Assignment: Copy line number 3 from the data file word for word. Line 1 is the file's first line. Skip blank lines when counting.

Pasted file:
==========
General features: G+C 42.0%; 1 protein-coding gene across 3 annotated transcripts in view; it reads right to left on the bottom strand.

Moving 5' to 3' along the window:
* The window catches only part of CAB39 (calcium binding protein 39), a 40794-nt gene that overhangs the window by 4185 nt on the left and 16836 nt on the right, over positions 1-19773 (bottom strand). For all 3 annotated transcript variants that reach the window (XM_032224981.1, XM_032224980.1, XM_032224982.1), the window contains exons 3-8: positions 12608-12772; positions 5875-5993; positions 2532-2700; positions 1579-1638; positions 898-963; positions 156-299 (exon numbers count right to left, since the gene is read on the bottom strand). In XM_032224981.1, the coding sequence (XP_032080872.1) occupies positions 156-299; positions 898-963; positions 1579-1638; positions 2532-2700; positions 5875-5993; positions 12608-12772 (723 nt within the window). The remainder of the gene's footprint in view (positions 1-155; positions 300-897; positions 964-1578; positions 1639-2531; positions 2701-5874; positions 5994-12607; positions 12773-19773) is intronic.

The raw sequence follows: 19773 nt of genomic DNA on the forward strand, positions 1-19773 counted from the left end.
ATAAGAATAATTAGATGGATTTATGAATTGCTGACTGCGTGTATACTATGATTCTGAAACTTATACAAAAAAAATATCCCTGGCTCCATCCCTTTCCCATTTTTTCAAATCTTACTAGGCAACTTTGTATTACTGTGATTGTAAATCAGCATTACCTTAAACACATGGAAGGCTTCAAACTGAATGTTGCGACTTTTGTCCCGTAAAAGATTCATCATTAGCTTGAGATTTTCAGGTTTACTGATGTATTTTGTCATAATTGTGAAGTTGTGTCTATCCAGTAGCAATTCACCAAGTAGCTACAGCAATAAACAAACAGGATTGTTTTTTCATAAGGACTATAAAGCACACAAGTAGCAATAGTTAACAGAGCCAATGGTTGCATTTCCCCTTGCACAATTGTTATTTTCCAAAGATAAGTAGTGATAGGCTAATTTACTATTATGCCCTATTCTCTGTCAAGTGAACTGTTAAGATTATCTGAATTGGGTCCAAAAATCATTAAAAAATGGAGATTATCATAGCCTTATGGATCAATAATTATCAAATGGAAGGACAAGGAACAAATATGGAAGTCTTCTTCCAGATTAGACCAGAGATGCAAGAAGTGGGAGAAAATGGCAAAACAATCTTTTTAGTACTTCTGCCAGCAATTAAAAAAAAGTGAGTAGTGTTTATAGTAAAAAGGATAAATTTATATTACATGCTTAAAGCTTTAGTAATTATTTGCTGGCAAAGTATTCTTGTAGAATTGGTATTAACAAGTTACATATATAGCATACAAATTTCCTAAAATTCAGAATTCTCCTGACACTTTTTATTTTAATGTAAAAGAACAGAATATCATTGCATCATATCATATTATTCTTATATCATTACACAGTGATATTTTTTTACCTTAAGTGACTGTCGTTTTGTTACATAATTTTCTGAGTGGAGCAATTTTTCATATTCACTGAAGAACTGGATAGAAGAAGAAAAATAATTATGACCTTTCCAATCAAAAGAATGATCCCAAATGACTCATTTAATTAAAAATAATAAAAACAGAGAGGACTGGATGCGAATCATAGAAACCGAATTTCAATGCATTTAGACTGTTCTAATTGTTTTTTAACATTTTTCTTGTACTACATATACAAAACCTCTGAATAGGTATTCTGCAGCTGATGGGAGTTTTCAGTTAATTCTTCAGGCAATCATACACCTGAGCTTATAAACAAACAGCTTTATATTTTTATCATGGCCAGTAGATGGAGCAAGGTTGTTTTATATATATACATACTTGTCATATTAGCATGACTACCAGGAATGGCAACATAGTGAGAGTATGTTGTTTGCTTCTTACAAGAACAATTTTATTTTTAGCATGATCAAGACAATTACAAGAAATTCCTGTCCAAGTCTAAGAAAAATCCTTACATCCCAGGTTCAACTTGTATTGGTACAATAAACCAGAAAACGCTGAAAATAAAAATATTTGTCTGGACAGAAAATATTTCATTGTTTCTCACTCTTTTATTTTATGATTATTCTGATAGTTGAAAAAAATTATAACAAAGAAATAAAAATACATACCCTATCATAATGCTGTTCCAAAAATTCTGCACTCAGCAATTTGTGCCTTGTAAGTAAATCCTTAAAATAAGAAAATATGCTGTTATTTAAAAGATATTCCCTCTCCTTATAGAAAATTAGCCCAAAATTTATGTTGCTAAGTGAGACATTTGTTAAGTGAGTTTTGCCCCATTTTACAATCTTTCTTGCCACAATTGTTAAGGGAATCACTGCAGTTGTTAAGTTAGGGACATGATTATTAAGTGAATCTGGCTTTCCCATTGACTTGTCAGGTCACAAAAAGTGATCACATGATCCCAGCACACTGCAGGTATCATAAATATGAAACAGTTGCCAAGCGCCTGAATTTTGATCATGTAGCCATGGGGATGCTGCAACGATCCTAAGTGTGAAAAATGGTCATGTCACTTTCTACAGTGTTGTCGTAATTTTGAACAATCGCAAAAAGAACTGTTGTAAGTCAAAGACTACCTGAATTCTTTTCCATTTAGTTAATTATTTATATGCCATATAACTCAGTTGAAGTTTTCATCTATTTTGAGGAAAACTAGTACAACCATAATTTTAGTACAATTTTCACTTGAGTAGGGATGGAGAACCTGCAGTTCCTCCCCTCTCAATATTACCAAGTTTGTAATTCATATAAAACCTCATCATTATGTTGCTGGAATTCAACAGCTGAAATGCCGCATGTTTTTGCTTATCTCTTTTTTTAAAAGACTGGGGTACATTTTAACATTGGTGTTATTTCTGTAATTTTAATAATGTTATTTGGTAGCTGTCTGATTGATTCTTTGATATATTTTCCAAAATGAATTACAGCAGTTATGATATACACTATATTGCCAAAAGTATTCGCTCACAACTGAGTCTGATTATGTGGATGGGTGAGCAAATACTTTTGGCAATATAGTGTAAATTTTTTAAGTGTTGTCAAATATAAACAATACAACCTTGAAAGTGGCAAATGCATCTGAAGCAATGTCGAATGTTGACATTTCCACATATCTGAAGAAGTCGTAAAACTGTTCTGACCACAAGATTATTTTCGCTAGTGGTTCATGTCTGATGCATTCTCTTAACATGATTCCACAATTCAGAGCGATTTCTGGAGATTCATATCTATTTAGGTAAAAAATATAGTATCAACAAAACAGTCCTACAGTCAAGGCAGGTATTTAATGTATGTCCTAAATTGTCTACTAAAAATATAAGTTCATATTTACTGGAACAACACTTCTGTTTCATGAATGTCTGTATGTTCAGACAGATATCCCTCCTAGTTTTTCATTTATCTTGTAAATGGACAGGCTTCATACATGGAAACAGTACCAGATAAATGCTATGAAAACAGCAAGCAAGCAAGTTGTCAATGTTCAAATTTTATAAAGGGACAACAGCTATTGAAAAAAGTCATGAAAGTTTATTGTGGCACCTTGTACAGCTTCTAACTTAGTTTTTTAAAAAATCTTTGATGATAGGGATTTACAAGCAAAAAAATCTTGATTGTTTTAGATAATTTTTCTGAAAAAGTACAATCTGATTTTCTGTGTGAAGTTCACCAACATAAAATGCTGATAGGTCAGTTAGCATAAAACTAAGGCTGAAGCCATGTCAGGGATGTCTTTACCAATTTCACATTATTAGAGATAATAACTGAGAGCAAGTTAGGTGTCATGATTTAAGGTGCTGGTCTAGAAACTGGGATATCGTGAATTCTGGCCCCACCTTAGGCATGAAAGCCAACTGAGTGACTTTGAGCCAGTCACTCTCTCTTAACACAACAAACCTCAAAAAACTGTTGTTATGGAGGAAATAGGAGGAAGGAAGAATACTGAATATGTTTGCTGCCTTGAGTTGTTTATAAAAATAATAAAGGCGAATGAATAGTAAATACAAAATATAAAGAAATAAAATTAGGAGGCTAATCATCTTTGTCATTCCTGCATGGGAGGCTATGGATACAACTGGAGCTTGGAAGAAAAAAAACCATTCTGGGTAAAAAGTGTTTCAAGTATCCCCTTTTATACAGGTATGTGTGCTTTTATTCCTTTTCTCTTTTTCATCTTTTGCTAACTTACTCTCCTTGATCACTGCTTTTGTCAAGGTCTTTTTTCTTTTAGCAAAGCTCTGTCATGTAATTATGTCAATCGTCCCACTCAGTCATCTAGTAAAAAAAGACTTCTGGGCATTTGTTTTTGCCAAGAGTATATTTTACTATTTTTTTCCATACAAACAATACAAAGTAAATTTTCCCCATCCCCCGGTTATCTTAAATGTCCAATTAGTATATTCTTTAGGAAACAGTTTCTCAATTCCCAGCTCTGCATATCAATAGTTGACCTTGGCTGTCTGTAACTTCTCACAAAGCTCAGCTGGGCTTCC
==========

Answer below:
* The window catches only part of CAB39 (calcium binding protein 39), a 40794-nt gene that overhangs the window by 4185 nt on the left and 16836 nt on the right, over positions 1-19773 (bottom strand). For all 3 annotated transcript variants that reach the window (XM_032224981.1, XM_032224980.1, XM_032224982.1), the window contains exons 3-8: positions 12608-12772; positions 5875-5993; positions 2532-2700; positions 1579-1638; positions 898-963; positions 156-299 (exon numbers count right to left, since the gene is read on the bottom strand). In XM_032224981.1, the coding sequence (XP_032080872.1) occupies positions 156-299; positions 898-963; positions 1579-1638; positions 2532-2700; positions 5875-5993; positions 12608-12772 (723 nt within the window). The remainder of the gene's footprint in view (positions 1-155; positions 300-897; positions 964-1578; positions 1639-2531; positions 2701-5874; positions 5994-12607; positions 12773-19773) is intronic.